Monday, July 24, 2006

Hornady Bullets and Fort Kearny

So, there I was in Grand Island, Nebraska. I got up early and, since no one else wanted to go, drove to the Hornady Bullet Co plant alone. The Motel was in the same area so that was a short drive. The office had about a hundred stuffed critters. I', not really sure how well I could work with a dead Moose staring at me but these folks managed. I guess after a while one learned to ignore the critters. I had to leave the camera in the car, they would allow pictures of the critters but then, everybody has seen a stuffed critter.

I got a tour, by myself with one nice lady from the Hornady staff as a guide, only through the bullet making shop. I did not see where they make cartridge cases or loaded ammunition, of course the bullets were what I was interested in so that is fine. A jacketed bullet starts as a long strip of bullet jacket materiel, a compound called gilding metal. This is an alloy of copper and zinc, mostly.the strip of metal is sent through a bunch of machines, starting with one that punches out precisely sized cups. These cups are run through a series of dies that stretch and thin them until they become a bullet jacket.

Meanwhile another set of machines turn large cylinders of lead alloy into lead wire. A different alloy depending on the projected velocity of the bullet, a fast rifle bullet needs a harder core than a slower rifle bullet which needs a harder core than a handgun bullet.

The most interesting part of the tour was when I actually saw some of Hornady's new Leverevolution bullets.These new bullets, not yet available to handloaders, are the Next Big Thing for hunters. The Hornady people have figured out the kind of plastic that is hard enough to hold a point during the bullet's accelleration down the bore yet is soft enough that it can't set off a primer in the magazine of a lever action rifle. For the first time since the 1860s a lever action rifle with a tube magazine can shoot pointed bullets without the risk of the rounds in the magazine lighting off. These new bullets add a hundred or two hundred yards to the effective range of the Marlin or Winchester toting hunter, depending on the particular cartridge. With these rifles the problem is not whether or not the hunter can kill the critter it is the trajectory of the bullet. Past about 100 to 150 yards the old style bullets start dropping so quickly that a hunter needs to know the range to withing fifteen or twenty yards or the bullet misses the vitals.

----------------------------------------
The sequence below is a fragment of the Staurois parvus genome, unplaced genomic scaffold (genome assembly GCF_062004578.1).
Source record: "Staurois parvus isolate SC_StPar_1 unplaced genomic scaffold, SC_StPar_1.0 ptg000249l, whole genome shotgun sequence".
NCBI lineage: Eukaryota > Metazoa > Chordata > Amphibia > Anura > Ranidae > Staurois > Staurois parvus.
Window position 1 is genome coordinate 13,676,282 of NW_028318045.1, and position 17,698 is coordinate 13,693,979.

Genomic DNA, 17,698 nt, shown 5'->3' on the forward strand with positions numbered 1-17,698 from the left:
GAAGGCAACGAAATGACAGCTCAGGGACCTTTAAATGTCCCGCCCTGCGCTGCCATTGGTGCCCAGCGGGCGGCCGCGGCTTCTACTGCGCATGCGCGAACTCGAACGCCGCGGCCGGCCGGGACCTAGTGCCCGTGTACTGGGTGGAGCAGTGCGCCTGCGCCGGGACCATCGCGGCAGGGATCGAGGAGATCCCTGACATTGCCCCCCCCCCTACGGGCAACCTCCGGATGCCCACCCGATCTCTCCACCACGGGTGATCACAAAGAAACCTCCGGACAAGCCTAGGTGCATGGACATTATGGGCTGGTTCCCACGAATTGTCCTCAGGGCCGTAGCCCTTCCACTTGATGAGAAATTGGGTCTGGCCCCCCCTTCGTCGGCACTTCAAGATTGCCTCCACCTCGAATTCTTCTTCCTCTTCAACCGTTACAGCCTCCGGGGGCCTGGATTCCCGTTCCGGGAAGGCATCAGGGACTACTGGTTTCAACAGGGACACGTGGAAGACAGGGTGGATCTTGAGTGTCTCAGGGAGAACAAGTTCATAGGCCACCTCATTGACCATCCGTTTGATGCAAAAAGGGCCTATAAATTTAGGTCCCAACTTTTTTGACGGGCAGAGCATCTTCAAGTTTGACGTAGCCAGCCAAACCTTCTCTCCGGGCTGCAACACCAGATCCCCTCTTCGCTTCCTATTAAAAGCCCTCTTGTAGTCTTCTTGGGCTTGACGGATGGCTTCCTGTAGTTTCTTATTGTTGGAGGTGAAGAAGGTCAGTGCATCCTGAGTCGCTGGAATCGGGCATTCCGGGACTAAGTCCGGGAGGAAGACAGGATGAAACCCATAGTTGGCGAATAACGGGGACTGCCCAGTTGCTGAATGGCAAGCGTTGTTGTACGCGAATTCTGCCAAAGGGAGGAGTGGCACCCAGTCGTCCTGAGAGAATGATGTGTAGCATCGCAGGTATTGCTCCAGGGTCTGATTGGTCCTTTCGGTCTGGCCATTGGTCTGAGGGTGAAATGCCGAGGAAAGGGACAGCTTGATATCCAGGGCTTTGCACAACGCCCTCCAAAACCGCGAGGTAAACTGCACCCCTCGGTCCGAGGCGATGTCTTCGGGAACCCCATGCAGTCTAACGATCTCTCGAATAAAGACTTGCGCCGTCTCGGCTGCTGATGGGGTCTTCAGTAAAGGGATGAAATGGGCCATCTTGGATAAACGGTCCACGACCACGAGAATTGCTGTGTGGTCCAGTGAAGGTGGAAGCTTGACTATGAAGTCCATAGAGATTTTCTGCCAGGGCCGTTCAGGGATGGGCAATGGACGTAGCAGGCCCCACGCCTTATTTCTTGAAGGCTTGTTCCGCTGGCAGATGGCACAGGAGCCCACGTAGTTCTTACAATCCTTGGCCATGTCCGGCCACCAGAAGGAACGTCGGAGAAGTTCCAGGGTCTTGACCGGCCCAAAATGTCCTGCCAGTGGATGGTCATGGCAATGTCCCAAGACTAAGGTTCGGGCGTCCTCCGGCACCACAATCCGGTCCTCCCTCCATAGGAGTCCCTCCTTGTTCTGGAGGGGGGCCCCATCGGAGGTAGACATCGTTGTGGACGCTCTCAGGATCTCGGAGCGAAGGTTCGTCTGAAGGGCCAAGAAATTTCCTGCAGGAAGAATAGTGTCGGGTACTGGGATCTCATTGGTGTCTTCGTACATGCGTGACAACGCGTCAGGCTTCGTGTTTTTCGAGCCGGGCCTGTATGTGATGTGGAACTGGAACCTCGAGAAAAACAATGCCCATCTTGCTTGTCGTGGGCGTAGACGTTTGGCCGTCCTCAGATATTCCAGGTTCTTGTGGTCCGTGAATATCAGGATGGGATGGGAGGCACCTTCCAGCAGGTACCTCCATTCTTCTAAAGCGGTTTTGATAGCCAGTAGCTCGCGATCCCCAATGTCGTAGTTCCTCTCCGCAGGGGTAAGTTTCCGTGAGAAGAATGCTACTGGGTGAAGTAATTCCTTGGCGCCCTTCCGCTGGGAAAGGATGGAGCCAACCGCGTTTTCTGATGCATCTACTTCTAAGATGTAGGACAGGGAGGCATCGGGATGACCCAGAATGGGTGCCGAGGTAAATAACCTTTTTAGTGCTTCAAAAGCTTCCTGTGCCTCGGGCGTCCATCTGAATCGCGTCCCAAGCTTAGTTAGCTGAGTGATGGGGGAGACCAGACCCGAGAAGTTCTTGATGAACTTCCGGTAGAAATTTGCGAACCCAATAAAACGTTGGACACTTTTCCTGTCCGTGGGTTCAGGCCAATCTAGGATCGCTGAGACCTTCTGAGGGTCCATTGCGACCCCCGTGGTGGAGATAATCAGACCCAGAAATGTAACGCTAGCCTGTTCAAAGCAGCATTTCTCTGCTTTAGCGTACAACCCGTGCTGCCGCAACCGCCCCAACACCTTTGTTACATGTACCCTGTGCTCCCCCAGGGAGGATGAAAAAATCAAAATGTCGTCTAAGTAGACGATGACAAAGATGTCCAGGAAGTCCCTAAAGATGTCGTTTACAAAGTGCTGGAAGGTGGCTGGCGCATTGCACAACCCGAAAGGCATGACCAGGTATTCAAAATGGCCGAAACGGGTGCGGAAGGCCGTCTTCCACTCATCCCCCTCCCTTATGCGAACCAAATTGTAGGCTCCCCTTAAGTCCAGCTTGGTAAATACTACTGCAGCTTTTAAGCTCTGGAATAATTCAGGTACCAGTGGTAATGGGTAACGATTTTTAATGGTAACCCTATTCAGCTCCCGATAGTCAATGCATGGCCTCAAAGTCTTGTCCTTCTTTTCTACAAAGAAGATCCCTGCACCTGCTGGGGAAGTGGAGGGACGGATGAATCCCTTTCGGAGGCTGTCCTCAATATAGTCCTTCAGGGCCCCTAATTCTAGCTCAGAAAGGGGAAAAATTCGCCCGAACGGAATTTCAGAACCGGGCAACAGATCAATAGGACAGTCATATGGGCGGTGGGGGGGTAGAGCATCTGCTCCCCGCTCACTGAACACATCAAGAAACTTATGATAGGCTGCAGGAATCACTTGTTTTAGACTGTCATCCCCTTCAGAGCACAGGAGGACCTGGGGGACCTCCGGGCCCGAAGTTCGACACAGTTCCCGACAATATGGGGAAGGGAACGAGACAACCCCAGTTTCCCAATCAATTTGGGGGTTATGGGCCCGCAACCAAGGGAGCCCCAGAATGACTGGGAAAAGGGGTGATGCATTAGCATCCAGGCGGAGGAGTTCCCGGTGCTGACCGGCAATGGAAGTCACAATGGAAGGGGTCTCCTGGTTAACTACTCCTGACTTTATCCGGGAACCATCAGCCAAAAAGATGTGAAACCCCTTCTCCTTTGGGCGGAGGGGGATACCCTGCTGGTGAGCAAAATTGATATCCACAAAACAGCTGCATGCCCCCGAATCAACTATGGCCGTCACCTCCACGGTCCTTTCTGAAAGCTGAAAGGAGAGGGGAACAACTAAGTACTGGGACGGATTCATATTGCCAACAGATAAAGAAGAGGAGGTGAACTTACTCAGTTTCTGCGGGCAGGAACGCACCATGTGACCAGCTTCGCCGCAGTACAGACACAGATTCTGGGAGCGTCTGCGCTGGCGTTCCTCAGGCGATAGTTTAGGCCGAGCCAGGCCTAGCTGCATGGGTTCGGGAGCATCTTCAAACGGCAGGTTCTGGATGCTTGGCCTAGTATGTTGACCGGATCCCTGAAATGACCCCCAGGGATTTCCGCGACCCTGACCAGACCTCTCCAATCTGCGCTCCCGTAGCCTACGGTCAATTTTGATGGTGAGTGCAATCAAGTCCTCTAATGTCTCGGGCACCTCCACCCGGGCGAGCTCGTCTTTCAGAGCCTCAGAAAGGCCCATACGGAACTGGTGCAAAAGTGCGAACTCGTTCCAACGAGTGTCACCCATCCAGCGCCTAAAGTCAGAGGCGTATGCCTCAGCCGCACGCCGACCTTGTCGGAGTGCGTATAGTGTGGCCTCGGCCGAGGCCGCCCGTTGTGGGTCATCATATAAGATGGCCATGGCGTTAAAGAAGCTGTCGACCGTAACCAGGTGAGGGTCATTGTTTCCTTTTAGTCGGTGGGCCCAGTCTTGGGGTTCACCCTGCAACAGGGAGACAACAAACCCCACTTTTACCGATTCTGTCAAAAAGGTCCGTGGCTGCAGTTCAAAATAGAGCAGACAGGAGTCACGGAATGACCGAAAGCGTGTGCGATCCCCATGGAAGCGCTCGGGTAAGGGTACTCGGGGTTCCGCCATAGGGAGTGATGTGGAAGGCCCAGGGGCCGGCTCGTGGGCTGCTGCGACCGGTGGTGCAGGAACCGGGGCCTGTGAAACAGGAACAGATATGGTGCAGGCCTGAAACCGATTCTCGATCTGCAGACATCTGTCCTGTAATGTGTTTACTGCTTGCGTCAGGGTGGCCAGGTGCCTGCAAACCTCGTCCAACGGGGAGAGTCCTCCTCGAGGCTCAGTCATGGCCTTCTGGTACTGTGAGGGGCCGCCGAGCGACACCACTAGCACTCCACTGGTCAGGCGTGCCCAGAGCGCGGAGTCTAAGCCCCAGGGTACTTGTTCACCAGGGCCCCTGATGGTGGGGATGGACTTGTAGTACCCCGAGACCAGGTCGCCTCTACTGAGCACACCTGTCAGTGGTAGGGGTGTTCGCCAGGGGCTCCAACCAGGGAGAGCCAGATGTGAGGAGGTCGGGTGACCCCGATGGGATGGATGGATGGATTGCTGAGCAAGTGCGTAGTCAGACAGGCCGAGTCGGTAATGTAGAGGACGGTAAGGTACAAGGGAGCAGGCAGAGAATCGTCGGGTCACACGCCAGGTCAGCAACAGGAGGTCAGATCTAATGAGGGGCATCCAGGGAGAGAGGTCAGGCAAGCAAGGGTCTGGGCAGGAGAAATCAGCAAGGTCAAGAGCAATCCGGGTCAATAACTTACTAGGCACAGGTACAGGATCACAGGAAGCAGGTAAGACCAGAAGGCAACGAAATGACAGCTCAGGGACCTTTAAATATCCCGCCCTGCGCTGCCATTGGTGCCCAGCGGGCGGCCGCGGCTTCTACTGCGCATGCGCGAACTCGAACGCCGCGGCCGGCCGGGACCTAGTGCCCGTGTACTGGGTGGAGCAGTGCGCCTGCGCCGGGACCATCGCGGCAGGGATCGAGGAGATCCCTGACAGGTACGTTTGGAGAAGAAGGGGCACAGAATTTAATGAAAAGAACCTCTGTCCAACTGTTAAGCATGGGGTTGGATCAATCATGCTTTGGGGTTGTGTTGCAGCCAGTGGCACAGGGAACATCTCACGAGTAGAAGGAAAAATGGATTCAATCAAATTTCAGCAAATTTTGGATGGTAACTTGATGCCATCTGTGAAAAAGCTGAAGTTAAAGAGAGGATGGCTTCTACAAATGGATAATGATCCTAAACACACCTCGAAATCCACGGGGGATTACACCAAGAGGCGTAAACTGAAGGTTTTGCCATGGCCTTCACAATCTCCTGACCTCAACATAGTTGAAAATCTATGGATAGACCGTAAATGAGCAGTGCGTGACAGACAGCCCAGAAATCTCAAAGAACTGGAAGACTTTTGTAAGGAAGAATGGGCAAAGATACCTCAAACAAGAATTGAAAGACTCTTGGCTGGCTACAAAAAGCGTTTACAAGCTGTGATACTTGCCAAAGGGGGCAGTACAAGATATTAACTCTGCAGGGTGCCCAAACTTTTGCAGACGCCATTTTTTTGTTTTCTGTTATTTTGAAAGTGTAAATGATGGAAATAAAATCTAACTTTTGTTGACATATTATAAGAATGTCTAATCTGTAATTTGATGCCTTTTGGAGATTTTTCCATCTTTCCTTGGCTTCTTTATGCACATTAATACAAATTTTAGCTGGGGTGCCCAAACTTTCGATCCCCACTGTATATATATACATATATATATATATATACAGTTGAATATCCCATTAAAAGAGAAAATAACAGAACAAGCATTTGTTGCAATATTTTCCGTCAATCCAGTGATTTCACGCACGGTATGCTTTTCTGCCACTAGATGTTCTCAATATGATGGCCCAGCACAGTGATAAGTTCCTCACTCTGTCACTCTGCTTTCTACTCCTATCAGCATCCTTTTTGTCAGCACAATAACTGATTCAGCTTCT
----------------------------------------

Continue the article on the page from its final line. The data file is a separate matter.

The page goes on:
These new bullets extend the range, a lot. The Hornady people say that it will be at least a year or so before these bullets are available to handloaders. Until then they are available as loaded ammo in .30-30 Winchester. .35 Remington, .444 Marlin, .45-70 Government and .450 Marlin. The .30-30 is now a reliable 250-300 yard deer rifle.

I resisted the temptation to load up on caps, T-shirt and factory second bullets, thanked everyone and went and picked up Linda Lou and Brian and we got on the road, early still. I did ask, those are soybeans growing everywhere that corn doesn't.

Next stop, Fort Kearny. Oddly this fort had no battles but it was important none the less. It was a major stop for both the Mormans going to Utah and the folks going on the Oregon Trail. Unfortunately we lost all the pictures in some sort of electonic camera accident.

The most amazing thing about Fort Kearny, to me, was a look at the handcarts with which the Mormans crossed to Salt Lake. No covered wagons, they walked, pushing and pulling handcarts with everything they were allowed to take, seventeen pounds of stuff per adult, ten pounds per child. I presume this included one big ol' Morman Bible per family. Each train had a couple of wagons for food and other supplies.

Driving off from the Fort we had a flat, I drove on the low tire to a place where we could safely pull off and air it up. We drove into Kearny and found a Wal Mart and bought another tire as we had weakened the sidewall. This is where the wheels started coming off the whole trip.

Anyway we got the tire on and drove on, we passed the museum at the Buffalo Bill Trading Post in North Platte as the tire took the time we would have spent there.

We turned southwest onto I-76 and drove into Denver where we spent the night.

More of the saga tomorrow.

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